My introduction to community gardens took place 25 years ago when my husband and I, devout gardeners and homesteaders, abruptly moved from the rural green of Vermont to Minneapolis and St. Paul (yes, we started out in one city and a year later moved to the other one).
While we adored the Twin Cities, there were no backyard gardens for us. And so there entered a new concept in my life: community gardens. We discovered that plots of land had been cordoned off in, among other places, parks and vacant lots. Each area was divided into many 20’ by 20’ plots with water access. For a small fee, we were able to secure a space, tilled for us at the beginning of the season. » Continue Reading.
Pruning is a skill that can be readily learned, and, if you practice it enough, you’ll enter into the art of it. It requires the application of a few basic principals using the right equipment. » Continue Reading.
With the ever increasing interest in locally produced foods and homesteading skills, the Warren County Soil and Water Conservation District is presenting a series of informational talks in Warrensburg on agricultural topics. The presentations are free and open to anyone with an interest. For reservations contact Nick Rowell at (518)623-3119 or email@example.com, as seating is limited.
The next two talks, on hops growing and soil health, will be Friday, March 28th from 6 pm to 8 pm at the NYS Department of Environmental Conservation Warrensburg Office at 232 Golf Course Road. Future talks are planned for May.
Hops was once a staple crop of New York farmers, but production ended about 50 years ago and the last beer made with all New York hops was produced in the 1950s. That is until 2004 when the first new beer was brewed with all New York hops. Today a small amount of hops are being grown in Washington and Warren counties for use in the Adirondack and Paradox breweries. » Continue Reading.
Even while we remain snowbound, the days are growing longer and the sun is getting higher; robins are singing, and there’s a good chance spring will come sometime in 2014. For those who still believe in spring, late March is the time to start planting vegetable and flower seeds indoors.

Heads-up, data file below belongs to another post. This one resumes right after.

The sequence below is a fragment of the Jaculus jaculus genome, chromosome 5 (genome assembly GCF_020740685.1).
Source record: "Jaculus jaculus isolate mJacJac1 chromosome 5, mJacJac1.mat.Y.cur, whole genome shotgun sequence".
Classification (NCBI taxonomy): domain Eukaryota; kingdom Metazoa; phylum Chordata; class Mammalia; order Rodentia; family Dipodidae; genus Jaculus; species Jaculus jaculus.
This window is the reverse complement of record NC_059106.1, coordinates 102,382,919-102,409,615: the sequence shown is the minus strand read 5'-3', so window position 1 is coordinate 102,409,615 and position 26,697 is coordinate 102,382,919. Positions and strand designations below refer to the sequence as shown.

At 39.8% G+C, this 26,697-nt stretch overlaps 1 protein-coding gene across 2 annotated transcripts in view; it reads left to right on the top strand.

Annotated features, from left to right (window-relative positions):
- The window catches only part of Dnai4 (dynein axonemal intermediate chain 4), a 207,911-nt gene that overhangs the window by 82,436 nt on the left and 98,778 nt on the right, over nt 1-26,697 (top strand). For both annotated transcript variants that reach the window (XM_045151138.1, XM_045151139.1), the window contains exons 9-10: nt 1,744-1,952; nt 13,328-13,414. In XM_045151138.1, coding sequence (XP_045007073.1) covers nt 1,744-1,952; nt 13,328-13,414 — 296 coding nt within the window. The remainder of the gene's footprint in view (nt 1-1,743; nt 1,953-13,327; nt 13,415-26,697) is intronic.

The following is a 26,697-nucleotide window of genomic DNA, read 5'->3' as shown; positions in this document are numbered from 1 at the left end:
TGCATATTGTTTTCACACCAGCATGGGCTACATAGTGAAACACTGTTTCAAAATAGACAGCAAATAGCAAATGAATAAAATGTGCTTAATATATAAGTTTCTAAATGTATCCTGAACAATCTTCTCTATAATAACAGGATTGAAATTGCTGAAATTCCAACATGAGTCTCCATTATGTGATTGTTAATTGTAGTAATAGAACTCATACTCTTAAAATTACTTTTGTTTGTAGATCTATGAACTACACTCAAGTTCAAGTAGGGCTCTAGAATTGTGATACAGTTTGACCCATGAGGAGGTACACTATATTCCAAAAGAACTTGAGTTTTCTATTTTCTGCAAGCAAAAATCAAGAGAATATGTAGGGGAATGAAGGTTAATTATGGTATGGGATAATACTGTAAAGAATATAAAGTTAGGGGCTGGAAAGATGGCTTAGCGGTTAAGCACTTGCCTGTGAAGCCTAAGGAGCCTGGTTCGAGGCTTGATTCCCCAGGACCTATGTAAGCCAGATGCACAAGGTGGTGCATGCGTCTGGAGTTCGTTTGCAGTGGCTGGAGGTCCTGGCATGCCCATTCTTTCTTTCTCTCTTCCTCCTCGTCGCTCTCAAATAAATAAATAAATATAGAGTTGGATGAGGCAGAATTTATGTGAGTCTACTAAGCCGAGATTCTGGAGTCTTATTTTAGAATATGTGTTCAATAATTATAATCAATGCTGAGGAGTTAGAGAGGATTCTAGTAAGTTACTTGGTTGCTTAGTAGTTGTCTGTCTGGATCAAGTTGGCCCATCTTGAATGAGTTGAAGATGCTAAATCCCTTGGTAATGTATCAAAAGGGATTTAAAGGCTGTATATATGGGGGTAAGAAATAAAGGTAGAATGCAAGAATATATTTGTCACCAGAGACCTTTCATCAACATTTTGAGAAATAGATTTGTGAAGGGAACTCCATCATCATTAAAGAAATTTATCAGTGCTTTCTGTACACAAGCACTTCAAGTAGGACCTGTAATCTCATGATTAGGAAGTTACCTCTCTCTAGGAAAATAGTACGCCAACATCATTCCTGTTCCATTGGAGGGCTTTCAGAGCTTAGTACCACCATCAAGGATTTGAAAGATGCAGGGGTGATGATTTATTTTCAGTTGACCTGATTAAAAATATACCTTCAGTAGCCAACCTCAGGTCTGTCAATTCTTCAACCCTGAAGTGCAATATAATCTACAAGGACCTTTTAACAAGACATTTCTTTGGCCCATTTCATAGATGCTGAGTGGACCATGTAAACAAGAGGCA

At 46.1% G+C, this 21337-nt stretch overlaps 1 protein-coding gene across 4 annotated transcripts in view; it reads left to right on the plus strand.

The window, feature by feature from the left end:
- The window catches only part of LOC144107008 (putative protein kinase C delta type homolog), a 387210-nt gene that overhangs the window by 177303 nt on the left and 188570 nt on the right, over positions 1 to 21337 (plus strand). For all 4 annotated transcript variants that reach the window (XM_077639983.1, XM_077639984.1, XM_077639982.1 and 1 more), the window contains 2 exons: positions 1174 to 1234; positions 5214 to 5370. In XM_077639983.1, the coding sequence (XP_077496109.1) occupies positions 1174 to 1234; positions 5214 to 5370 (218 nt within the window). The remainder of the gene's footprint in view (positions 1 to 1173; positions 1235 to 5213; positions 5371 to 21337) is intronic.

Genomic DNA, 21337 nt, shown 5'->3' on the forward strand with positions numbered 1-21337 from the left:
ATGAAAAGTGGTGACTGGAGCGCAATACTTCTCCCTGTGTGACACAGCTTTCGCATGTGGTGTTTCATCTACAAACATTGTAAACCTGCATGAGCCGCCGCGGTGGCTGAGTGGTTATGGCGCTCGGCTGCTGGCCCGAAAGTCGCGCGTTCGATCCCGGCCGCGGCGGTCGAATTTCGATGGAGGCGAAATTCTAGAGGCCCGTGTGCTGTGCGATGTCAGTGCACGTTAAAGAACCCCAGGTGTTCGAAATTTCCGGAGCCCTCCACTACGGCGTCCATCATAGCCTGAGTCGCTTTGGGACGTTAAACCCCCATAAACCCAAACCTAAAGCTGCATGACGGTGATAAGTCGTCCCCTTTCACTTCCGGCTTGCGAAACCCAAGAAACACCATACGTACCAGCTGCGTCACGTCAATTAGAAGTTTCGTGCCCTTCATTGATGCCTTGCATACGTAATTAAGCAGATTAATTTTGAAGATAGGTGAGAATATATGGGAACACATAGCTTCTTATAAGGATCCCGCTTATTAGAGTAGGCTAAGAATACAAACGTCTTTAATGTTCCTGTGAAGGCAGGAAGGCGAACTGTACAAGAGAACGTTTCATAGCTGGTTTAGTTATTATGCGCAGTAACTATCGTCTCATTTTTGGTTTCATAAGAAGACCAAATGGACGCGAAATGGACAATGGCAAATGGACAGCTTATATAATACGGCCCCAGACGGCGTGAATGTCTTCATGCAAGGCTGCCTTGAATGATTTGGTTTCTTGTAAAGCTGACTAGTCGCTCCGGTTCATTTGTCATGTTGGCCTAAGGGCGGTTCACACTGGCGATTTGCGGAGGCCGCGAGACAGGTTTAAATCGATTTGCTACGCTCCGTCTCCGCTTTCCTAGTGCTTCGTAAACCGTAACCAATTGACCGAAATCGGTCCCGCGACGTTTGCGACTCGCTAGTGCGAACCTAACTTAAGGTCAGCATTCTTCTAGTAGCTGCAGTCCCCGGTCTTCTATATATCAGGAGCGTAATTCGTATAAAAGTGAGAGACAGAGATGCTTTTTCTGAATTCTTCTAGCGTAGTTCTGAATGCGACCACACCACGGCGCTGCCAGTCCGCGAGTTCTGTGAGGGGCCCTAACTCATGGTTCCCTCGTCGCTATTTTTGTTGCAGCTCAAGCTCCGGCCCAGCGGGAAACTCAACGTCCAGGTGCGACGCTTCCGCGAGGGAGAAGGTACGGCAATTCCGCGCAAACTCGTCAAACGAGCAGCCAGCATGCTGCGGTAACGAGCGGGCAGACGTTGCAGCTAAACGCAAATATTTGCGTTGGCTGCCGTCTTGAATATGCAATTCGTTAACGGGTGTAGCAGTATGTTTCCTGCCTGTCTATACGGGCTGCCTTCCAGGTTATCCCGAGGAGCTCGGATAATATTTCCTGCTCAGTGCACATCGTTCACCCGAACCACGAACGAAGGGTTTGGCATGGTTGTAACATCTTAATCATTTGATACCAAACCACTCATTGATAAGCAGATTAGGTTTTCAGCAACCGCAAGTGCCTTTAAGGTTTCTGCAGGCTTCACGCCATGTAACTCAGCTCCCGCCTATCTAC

Raising your own plants gives you the option to pick unusual varieties not available commercially in the spring, and it’s a lot cheaper than buying transplants. For kids it can be a fun activity, and for the rest of us it’s at least in part about seeds of change; a sign we believe growth and change are possible despite a bleak forecast. » Continue Reading.
With temperatures remaining below normal during the first week of March, the spring planting season is still a long ways off. Gardeners are itching to get busy but have to wait while March and April drag by, teasing us with spring-like spells that are inevitably followed by cold snaps.
To put some of that pent-up energy to good use, gardeners would be wise to spend a good chunk of time now planning out their gardens. Perennial flower gardeners can creatively rearrange their plants and search for particular colors or bloom times to fill in gaps. Planning ahead can also help reduce some disease problems for vegetable gardeners. » Continue Reading.